If China follows through on its retaliatory threat of raising U.S. liquefied natural gas (LNG) tariffs from 10 to 25 percent, U.S. exports will be hit hard — but another country is waiting to gain from it.
Australia is poised to fill the gap for China, with its booming LNG sector well positioned. Last year, China imported 23 million tons of LNG from Australia, which made up about 42 percent of Australia’s exports. That figure could be increasing.
US LNG exports to China have plunged 80 percent this financial year, compared to the same time last year. President Trump’s threat to add an additional $300 billion in tariffs on China caused China to retaliate last week with the threat of raising tariffs to 25 percent on these imports starting June 1.
LNG producers in the U.S. and other major LNG exporters will be anxiously waiting to see how the tariffs could impact major natural gas production plant developments — especially future projects in the works or awaiting approval. China is expected to go from about 53 million tons of LNG imports in 2018 to about 93 million tons in 2025 — as it moves steadily to become the world’s largest gas importer.
"Overall, this is a positive for the marketing of Australian LNG," said Credit Suisse energy analyst Saul Kavonic about China looking to stabilize its supply.
"US LNG is a competitor to Australia, so the tariffs work to take Australia's main competitor out of the market,” Kavonic said
Kavonic sees the trade war raising the risk of Chinese buyers looking to sign 20-year trade deals on imports.
A Wood Mackenzie study forecasts a $200 billion surge in new LNG development projects, with production sites capable of about 90 million tons expected to reach final investment commitments over the next two years. Much of that new LNG development was slated to take place in the US, according to the study.
Trump has hoped to fuel America’s role as a leading global LNG exporter. These construction projects were expected to support the country’s shale gas boom. The US is the fastest-growing LNG exporter in the world, and analysts predict the country will rank right behind Qatar and Australia by the end of this year.
The US had a 53 percent increase in LNG exports in 2018 over the previous year. Related: Back To The Future: Labor Party Looks To Renationalize UK Utilities
The U.S. Energy Information Administration projects continued increases in American LNG export capacity will soon make the country the world’s third-largest LNG exporter.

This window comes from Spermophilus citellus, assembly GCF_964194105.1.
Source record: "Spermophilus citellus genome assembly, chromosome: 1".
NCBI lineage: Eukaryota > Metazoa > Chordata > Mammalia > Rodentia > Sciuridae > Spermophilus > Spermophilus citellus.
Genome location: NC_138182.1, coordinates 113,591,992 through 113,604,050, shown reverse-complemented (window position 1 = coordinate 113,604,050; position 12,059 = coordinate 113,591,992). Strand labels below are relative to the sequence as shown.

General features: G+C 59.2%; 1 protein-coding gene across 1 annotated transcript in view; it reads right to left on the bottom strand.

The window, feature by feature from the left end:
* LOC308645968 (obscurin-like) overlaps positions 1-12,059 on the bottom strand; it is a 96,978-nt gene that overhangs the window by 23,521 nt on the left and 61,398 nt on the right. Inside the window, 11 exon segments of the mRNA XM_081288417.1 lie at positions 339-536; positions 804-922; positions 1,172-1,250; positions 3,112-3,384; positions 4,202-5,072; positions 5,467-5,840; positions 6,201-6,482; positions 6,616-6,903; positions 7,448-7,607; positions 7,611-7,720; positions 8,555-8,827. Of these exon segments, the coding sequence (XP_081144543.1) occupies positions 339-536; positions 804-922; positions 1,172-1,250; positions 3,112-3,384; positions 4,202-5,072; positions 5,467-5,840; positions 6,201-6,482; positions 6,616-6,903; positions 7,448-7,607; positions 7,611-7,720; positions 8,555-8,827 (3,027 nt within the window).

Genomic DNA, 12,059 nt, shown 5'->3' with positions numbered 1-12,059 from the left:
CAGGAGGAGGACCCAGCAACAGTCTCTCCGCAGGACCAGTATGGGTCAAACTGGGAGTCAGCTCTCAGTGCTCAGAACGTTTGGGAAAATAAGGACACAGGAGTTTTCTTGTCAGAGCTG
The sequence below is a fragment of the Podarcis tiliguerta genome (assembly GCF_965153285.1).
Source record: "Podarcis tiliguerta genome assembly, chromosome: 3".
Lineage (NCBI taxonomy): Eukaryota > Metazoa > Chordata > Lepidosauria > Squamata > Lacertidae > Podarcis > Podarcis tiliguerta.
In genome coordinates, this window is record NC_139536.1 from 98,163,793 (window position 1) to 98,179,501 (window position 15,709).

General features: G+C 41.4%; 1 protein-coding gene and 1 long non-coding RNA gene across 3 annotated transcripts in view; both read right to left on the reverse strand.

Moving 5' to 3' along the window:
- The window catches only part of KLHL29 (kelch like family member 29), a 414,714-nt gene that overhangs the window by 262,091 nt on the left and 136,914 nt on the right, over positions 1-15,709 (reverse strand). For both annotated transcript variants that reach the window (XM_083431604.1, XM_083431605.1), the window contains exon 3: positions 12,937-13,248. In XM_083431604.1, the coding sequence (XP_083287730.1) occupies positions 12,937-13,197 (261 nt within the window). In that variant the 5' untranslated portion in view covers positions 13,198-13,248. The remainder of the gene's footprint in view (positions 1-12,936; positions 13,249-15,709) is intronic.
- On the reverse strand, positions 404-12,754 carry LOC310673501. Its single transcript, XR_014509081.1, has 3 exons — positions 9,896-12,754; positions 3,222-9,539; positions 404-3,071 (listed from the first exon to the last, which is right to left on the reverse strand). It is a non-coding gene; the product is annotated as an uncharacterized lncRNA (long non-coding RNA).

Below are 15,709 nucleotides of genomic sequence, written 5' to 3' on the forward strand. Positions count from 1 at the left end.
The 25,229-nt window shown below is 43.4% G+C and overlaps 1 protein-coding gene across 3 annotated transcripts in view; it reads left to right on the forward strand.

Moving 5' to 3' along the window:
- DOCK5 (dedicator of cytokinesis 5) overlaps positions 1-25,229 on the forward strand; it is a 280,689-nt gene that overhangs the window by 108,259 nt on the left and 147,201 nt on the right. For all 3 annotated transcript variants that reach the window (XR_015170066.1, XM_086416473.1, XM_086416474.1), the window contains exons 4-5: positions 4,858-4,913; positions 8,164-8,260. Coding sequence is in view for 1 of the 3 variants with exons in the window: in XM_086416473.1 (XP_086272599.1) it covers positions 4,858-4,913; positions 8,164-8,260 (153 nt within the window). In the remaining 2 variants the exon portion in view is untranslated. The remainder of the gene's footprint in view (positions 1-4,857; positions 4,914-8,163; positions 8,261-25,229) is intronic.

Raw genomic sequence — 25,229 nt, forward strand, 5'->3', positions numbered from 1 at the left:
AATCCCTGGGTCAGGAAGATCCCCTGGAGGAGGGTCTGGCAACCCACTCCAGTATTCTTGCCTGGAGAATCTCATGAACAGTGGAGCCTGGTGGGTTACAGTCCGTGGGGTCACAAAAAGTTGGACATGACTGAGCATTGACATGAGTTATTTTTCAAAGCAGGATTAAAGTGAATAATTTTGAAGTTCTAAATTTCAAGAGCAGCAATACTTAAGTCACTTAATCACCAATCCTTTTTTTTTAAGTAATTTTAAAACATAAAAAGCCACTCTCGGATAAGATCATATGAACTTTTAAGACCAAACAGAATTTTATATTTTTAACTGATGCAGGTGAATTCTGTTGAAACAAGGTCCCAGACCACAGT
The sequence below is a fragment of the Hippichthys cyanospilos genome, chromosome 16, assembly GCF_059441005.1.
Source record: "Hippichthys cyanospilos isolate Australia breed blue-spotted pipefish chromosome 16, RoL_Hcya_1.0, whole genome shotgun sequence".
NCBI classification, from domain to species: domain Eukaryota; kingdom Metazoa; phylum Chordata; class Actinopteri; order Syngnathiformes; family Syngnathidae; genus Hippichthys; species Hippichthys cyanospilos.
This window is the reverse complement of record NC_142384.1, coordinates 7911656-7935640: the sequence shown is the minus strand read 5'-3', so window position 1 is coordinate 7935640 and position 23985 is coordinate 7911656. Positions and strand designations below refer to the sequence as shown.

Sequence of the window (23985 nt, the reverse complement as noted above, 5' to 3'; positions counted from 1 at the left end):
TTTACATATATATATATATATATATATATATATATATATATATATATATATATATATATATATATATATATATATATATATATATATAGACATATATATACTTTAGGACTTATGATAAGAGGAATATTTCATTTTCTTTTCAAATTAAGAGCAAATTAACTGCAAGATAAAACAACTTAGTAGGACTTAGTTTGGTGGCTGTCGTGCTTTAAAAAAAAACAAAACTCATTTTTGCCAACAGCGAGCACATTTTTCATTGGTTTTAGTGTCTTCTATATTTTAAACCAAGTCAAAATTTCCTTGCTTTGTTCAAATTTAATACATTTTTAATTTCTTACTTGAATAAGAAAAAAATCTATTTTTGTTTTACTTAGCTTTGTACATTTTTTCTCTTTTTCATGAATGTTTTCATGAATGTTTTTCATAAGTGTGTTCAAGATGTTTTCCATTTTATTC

But China is a major LNG customer, now the second biggest LNG importer in the world behind Japan.
While the latest threat in tariff increases is serious, the broader trade war is expected to have a larger impact — especially on long-term natural gas development projects.
Rystad Energy forecasts that US LNG export volumes will nearly quadruple over the next few years, based on currently sanctioned projects. The company expects that some of the more expensive development projects could struggle to offer competitive terms to buyers, and hurt projects aimed at Chinese exports.
Rystad Energy gas analyst Sindre Knuttson cited US-based gas group Cheniere Energy as a likely casualty of the trade war. Cheniere had signed a 20-year deal to annually supply 2 million tons of LNG to Chinese state-owned company Sinopec starting in 2023, but finalizing this deal has been delayed.
Nikos Tsafos, of the Center for Strategic and International Studies in Washington, DC, also sees a long-term impact on LNG exports that can hurt US exporters. For now, though, Tsafos sees pre-tariff conditions moderating the effects.
Some US LNG reached Chinese buyers through portfolio companies with multiple supply sources and customers. On the other side of the issue, China’s three large national oil companies spurned long-term contracts with US suppliers because they “simply did not trust the United States,” Tsafos said.
But the next wave of US LNG projects already in the works could be hurt by a global perception of the trade war disrupting LNG, undermining confidence in energy security and an open market for LNG and energy overall.
“Those second-order effects are likely to be far more important than whether US LNG can flow to China,” Tsafos said.
By Jon LeSage for Oilprice.com
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Jon LeSage is a California-based journalist covering clean vehicles, alternative energy, and economic and regulatory trends shaping the automotive, transportation, and mobility sectors. More